Garden Projects for Early Spring
A few early preparations for the spring
gardening season will bring benefits all
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|The urge to garden in early spring is primal. Re-connecting with the earth is affirming, renewing, promising. Waking up the garden to a new growing season is about more than soil and seedlings...this rite of spring is a tonic to the gardener as well.|
|~ early spring garden & yard tasks|
• clear drainage ditches
Leaves and debris gather in drainage areas over the winter. Now is the time to ensure that the spring rains will have adequate runoff. Spring seedlings do best in soil which drains well. Because vegetative growth is at a low point in early spring, this is the easiest time of year for clearing drainage ditches. And be sure to put the cleared material, usually dead leaves and small branches, into the compost. Spring compost piles are commonly short on carbon-rich materials, and every addition helps.
• repair any bowed sides to raised beds. fix trellises and fencing.
Soggy winter soil puts a strain on raised beds; sometimes a stake will rot and give way. Any bowed or leaning sides should be fixed now. Dig back the soil behind the bowed side and drive in new stakes on the inside of the sideboards with a slight inward lean. Push sideboards up to stakes and fasten well with screws or nails. If you are interested in purchasing a raised bed, we have a comprehensive selection of Raised Garden Beds available in our online store.
Trellises and fencing are also easiest to repair in early spring, with less growth to work around and fewer roots to disturb. Setting new fenceposts, however, is best done after the spring rains have had a chance to drain through the ground. If the water table is too high, post holes will fill with water as you try to dig.
• weed young spring weeds. mulch bare spots in beds.
Any weeds which appear in your garden beds will be easiest to pull now, as the roots are shallow. Covering bare spots with mulch or ground cover will minimize the emergence of new weeds. Adding mulch to a depth of 3 to 4 inches is usually sufficient. Black plastic sheeting can also be used to cover the beds before planting as a way to suppress emerging weeds. And if you flip the sheeting over once a week you may likely find slugs which have been hiding in the bed. This is a simple way to reduce the slug population in garden beds.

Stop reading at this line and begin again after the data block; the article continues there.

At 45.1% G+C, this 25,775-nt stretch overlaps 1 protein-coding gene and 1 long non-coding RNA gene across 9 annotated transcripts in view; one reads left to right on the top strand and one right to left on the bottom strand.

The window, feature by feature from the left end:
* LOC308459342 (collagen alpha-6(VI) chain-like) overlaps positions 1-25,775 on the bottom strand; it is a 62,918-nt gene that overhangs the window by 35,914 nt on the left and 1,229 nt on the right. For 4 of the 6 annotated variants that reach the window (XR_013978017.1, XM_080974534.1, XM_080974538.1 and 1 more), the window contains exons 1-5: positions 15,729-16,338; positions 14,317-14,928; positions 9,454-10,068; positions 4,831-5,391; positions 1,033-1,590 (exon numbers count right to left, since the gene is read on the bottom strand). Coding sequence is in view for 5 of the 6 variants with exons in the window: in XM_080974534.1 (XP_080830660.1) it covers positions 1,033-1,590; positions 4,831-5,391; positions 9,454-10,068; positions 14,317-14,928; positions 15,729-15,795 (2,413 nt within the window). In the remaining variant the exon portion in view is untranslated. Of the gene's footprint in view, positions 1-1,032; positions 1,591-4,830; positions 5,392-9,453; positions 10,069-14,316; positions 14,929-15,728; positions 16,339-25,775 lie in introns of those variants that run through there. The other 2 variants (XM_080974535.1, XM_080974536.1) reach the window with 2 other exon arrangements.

When adding mulch to garden beds or around the base of fruit trees, keep the mulch a few inches away from tree trunks and the crowns and stems of plants. This will help reduce rot on the stems of young plants and will protect the bark of young fruit trees.
• when it's dry enough, 'top dress' beds.
Top dress garden beds with compost or well-seasoned manure in preparation for planting. Resist the urge to dig the bed; established beds have a complex soil ecosystem which is best left undisturbed. Nutrients added from the top will work their way down into the soil.
In early spring you may find that your compost pile is wet and does not apprea to be actively composting the materias you've been adding through the winter months. If this is the case, read our article How to fix a soggy compost pile.
• early spring is the time for lime.
Soils with a pH below 6.2 will benefit from the addition of lime. Dolomite is the finest grind, and is recommended. With ground limestone it will take twice as long for plants to derive any benefit from it. Ideally, lime should be added several weeks before planting. Hydrate lime, or "quick lime", is not recommended, as it can change the soil pH so rapidly that plants may be damaged. Cover newly limed beds with plastic during heavy spring rains to prevent runoff. Soil pH can be determined by using a soil pH test kit.